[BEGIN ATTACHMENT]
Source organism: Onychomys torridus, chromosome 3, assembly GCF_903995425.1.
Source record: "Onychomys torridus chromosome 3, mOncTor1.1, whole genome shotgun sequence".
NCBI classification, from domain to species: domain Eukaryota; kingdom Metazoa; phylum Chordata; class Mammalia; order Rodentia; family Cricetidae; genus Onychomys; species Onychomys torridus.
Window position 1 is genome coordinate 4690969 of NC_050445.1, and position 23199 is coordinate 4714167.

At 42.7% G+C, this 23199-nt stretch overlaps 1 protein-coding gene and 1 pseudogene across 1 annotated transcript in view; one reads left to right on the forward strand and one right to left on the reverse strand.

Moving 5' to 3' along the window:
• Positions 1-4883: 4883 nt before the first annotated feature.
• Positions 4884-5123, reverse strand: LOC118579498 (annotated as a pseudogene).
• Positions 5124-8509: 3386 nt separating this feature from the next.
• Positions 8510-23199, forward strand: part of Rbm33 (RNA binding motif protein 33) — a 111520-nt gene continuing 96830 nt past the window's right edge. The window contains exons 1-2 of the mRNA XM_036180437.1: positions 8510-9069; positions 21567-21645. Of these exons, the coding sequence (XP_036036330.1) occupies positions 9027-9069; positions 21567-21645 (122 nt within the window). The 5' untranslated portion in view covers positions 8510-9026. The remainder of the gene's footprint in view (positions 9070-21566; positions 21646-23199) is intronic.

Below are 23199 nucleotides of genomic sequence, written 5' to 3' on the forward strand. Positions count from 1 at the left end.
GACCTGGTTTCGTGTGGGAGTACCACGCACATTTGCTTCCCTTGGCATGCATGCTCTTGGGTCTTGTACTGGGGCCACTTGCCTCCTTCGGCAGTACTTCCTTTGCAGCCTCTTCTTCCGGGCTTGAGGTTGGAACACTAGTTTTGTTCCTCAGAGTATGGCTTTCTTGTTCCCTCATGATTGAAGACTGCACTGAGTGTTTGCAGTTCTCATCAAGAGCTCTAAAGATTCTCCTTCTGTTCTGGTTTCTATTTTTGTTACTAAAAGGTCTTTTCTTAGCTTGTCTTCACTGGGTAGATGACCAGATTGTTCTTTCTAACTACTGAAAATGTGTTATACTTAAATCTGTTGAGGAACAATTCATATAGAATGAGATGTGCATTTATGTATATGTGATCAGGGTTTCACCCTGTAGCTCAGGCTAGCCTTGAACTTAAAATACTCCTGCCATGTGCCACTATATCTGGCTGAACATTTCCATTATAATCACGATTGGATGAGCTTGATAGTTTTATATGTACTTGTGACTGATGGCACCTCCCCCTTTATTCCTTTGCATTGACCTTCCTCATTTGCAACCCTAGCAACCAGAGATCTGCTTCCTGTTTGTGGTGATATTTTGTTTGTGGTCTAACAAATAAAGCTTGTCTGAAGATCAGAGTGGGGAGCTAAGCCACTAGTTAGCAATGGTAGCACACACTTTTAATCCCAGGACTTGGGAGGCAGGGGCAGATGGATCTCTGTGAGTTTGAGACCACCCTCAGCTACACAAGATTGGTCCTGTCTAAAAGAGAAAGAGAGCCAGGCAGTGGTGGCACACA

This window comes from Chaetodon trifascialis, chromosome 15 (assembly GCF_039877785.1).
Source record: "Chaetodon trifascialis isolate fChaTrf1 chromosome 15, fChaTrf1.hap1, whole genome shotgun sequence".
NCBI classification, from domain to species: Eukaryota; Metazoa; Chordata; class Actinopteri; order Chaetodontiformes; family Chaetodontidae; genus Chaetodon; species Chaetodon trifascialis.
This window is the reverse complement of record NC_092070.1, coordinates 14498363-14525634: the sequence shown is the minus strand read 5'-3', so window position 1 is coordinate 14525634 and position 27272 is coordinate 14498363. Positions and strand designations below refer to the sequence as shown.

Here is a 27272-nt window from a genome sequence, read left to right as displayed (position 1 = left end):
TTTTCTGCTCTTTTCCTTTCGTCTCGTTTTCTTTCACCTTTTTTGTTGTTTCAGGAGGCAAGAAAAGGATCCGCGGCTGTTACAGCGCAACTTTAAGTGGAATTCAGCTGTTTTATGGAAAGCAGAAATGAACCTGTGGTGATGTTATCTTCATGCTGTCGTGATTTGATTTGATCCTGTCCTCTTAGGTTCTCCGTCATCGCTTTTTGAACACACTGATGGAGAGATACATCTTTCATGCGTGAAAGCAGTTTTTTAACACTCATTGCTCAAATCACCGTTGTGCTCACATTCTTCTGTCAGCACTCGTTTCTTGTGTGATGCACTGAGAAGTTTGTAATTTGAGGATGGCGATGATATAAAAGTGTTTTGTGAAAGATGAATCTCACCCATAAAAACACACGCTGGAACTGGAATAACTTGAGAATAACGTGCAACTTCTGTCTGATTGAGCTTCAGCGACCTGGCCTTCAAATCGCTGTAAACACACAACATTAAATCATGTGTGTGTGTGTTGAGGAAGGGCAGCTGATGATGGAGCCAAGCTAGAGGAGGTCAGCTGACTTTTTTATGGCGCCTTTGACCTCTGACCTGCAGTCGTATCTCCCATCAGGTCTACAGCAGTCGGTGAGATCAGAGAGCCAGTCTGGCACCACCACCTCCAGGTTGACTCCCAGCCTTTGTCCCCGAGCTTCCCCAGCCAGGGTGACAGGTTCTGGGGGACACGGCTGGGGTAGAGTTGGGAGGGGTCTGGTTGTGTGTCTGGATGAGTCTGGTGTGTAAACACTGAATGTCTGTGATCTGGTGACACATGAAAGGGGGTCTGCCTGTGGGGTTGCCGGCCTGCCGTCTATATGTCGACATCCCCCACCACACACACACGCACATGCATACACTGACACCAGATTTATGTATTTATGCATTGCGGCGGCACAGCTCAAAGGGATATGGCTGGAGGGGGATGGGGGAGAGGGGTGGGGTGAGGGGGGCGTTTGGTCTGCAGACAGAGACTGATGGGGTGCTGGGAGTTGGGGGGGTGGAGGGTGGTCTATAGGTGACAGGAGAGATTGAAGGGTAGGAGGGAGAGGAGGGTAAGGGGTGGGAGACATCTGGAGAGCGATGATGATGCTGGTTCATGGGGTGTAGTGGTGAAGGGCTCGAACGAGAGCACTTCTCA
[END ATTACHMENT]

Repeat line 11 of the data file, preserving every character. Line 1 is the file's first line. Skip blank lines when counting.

Below are 23199 nucleotides of genomic sequence, written 5' to 3' on the forward strand. Positions count from 1 at the left end.